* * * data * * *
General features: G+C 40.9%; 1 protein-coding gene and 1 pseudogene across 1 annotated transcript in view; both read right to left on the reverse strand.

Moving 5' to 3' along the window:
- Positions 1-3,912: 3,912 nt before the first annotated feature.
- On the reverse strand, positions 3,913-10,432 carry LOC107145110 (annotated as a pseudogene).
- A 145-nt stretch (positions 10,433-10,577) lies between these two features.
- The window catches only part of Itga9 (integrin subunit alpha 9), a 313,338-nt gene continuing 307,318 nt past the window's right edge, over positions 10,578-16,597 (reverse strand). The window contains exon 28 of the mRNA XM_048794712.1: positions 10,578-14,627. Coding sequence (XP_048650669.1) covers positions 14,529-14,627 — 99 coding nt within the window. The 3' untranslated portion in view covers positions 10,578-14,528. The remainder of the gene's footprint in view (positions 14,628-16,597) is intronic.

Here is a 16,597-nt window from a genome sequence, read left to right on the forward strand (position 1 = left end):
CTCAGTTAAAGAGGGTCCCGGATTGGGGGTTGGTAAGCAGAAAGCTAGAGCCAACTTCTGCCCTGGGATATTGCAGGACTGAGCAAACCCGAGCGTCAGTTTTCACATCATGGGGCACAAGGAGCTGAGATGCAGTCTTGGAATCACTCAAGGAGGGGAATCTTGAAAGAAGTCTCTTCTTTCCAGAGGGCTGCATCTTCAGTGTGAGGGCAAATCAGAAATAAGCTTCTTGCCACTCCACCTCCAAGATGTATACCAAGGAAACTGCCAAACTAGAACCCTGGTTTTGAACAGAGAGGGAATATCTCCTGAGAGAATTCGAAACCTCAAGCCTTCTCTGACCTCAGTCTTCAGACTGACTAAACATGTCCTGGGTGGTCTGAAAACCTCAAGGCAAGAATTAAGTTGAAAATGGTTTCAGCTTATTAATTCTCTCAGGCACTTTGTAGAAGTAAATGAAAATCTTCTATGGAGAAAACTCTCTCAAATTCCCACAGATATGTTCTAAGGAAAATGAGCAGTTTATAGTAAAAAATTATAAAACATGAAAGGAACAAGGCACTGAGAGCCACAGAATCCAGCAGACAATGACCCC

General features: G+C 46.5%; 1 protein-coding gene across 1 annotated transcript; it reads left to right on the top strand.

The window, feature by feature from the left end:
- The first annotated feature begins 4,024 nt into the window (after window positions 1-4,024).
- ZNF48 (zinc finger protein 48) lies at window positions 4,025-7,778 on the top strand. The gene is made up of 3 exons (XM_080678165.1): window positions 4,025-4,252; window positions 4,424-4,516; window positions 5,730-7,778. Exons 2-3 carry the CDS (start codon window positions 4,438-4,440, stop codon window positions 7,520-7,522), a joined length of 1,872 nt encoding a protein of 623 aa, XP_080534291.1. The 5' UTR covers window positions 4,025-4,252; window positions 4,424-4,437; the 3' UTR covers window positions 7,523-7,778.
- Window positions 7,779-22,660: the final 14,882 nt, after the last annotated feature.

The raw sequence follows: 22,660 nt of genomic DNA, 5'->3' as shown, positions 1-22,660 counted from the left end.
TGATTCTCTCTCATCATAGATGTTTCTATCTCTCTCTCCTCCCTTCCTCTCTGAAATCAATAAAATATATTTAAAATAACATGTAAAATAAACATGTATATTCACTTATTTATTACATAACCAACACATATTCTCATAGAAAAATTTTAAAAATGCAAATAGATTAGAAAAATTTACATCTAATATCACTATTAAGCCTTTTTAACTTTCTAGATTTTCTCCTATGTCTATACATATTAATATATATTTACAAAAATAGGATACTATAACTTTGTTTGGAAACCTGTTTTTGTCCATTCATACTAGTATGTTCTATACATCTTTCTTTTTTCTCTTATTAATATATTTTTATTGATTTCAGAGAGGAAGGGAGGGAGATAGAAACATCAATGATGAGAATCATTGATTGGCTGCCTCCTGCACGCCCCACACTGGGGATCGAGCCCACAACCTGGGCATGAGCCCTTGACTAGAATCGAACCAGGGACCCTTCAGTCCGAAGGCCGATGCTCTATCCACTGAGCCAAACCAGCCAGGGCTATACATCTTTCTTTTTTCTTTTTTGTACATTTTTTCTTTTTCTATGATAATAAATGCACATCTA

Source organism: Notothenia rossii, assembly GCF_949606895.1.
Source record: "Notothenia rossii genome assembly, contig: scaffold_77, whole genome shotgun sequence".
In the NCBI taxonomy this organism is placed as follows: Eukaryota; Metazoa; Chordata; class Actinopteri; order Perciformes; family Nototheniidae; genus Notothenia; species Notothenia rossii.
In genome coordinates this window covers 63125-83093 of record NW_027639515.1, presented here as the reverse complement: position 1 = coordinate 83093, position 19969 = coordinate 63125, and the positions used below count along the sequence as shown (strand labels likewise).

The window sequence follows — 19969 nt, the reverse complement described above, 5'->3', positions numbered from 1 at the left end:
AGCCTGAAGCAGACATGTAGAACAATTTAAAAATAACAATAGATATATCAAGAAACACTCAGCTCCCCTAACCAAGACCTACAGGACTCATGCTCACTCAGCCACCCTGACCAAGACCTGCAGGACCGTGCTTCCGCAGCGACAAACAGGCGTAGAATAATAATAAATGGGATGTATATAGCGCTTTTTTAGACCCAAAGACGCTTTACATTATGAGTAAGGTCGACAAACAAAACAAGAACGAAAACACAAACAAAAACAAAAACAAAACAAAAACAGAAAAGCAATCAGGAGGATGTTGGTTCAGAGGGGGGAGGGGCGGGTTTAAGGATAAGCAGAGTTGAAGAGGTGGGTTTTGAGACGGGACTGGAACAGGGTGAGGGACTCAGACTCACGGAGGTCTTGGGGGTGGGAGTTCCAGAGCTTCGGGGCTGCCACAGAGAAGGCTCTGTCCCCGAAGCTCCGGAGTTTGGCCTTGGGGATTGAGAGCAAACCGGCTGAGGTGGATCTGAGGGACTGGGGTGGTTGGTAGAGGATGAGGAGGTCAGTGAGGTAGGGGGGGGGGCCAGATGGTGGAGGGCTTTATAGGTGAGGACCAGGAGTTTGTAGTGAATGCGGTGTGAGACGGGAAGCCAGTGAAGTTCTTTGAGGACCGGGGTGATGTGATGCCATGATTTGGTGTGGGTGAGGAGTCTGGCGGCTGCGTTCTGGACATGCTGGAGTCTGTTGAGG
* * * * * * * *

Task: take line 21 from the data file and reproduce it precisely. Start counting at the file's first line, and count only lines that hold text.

AGCCTGAAGCAGACATGTAGAACAATTTAAAAATAACAATAGATATATCAAGAAACACTCAGCTCCCCTAACCAAGACCTACAGGACTCATGCTCACTCAGCCACCCTGACCAAGACCTGCAGGACCGTGCTTCCGCAGCGACAAACAGGCGTAGAATAATAATAAATGGGATGTATATAGCGCTTTTTTAGACCCAAAGACGCTTTACATTATGAGTAAGGTCGACAAACAAAACAAGAACGAAAACACAAACAAAAACAAAAACAAAACAAAAACAGAAAAGCAATCAGGAGGATGTTGGTTCAGAGGGGGGAGGGGCGGGTTTAAGGATAAGCAGAGTTGAAGAGGTGGGTTTTGAGACGGGACTGGAACAGGGTGAGGGACTCAGACTCACGGAGGTCTTGGGGGTGGGAGTTCCAGAGCTTCGGGGCTGCCACAGAGAAGGCTCTGTCCCCGAAGCTCCGGAGTTTGGCCTTGGGGATTGAGAGCAAACCGGCTGAGGTGGATCTGAGGGACTGGGGTGGTTGGTAGAGGATGAGGAGGTCAGTGAGGTAGGGGGGGGGGCCAGATGGTGGAGGGCTTTATAGGTGAGGACCAGGAGTTTGTAGTGAATGCGGTGTGAGACGGGAAGCCAGTGAAGTTCTTTGAGGACCGGGGTGATGTGATGCCATGATTTGGTGTGGGTGAGGAGTCTGGCGGCTGCGTTCTGGACATGCTGGAGTCTGTTGAGG